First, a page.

AS9102 C requires a documented process to evaluate changes?



I just notice that AS9102 C requires that (sect 4.6 f.) "The organization shall have a documented process to evaluate any changes to production realization processes or engineering/design requirements that invalidate or are not represented in previous FAI and then perform a full or partial FAI, as determined by the evaluation."

Do we really need a documented procedure for this kind of evaluation? I would think the best approach would be revise our current FAI procedure by adding a section describing a process for changes evaluation, maybe some kind of risk assessment would work with relative values or how would you implement such process?

John Predmore

Trusted Information Resource
When you follow a quality standard and it says "shall have", that is generally makes the requirement mandatory.
[p.s. As a courtesy to and good practice for other readers, FAI means First Article Inspection.]

You say you currently have a documented procedure, so yes, you should be able to add details to be in alignment with AS9102C. I recently did the same. I noticed rev C added language (4.6.b) which makes a stronger call than rev B to form a multi-disciplinary team to make decisions. In that way, your changes evaluation is not limited to any one person's judgement. Also, a group might develop a test plan which is more expedient or economical than one person's idea.

On the question @mig29 asked, I notice the long-used, customary definition of a significant change (potentially affecting fit, form or function) was removed from Rev B to write Rev C. The new standard for repeated FAI is "changes that invalidate or are not represented in the original results". I am not going to interpret the word "invalidate" for someone else, that is why you gather a multi-disciplinary team.

I also noticed Rev C added wording to emphasize that FAI is not a one-time activity, or re-done only after equipment moves or a complete product/process redesign. Instead, FAI could be viewed as a confirmation step of your organization's existing Change Management procedure. If you haven't seen them, you should read guidance documents released within IAQG and SCMH 3.2 the same time as AS9102C, which list FAI common mistakes and best practices.

I always consider FAI to be an important risk reduction measure. The FAI with a sample size of one is NOT redundant to more extensive design, production roll-out, and validation efforts, because FAI provides assurance on a different level. FAI might be your final opportunity to catch those annoying errors that sometimes slip through the cracks in your other quality verification efforts.

In this way, FAI is similar to the dock audits I remember doing, thoroughly inspecting one sample of finished product before a large customer order goes out the door. I almost always found one or more details not right. That is how goofs are uncovered, like the labels threaded in the machine upside down because the wording in the work instruction was not clear, or 3 screws were kitted in the BOM when there were clearly supposed to be 4 but the person who designed the kit was different from the person who designed the assembly, or the mill operator read the hand-written 7 and thought it was a 1. I don't think anyone's "risk assessment" is likely to foresee those errors. As long as your FAI uncovers details which are not right, there is value in doing FAI.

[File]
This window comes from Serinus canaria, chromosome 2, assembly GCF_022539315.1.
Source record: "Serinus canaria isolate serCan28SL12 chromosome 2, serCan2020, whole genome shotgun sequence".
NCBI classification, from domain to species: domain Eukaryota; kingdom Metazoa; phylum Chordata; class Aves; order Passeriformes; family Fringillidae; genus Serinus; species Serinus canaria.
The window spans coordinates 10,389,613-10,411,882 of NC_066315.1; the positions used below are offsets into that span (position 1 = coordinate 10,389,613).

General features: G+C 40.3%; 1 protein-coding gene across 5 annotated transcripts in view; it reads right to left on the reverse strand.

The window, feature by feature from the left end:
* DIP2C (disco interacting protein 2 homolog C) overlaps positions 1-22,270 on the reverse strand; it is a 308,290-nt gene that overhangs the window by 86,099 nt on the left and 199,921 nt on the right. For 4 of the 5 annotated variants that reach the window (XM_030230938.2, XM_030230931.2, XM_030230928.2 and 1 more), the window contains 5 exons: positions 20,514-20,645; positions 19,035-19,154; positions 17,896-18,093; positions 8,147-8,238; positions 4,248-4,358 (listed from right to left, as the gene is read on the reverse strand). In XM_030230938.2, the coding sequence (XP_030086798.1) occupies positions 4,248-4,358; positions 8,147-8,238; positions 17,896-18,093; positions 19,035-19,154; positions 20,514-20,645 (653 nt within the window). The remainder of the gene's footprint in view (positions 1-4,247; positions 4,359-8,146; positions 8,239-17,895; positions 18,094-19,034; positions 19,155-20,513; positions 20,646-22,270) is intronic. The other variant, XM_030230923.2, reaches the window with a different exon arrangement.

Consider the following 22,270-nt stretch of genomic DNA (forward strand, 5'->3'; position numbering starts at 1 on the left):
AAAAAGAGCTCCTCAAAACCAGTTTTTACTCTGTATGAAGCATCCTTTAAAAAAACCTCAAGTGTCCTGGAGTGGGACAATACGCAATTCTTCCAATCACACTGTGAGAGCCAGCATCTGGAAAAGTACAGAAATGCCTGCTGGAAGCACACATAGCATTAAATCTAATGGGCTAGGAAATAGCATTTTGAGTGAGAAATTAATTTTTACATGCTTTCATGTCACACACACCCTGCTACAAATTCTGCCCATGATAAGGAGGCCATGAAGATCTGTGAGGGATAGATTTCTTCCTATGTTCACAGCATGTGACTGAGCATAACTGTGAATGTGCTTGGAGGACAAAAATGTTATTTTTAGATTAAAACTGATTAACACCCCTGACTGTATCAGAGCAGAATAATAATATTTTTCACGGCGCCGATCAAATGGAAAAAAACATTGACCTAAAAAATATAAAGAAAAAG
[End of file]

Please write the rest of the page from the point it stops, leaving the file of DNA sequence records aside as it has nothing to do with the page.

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Thank you John. Do you have any knowledge of standard processes or methodologies on how to evaluate production realization processes or engineering/design requirements that invalidate FAI? Not sure how that process would look like and I want ideas. Thanks.

Bev D

Heretical Statistician
Super Moderator
I implemented such a risk based process in my old organization. We essentially used our FMEA process to asses the risk and then develop a test plan. One big difference to be aware of was that we only used severity and NOT frequency of occurrence or probability for assessing the risk. We used a simple 1-5 scale and required testing for any 3, 4, 5 scores. We used a team approach focusing on FUNCTION. I always stressed that there was no such thing as a small change - only small or large effects. Even smalll changes can have disastrous consequences. We focused mor on unintended consequences than on the intended change…we also had an expert review panel to review and approve all change assessments and test plans. If interested I can provide more details.


Thanks a lot, I actually was thinking about some kind of risk based process as well but wasn't sure if there was something standard already in place. Thanks.
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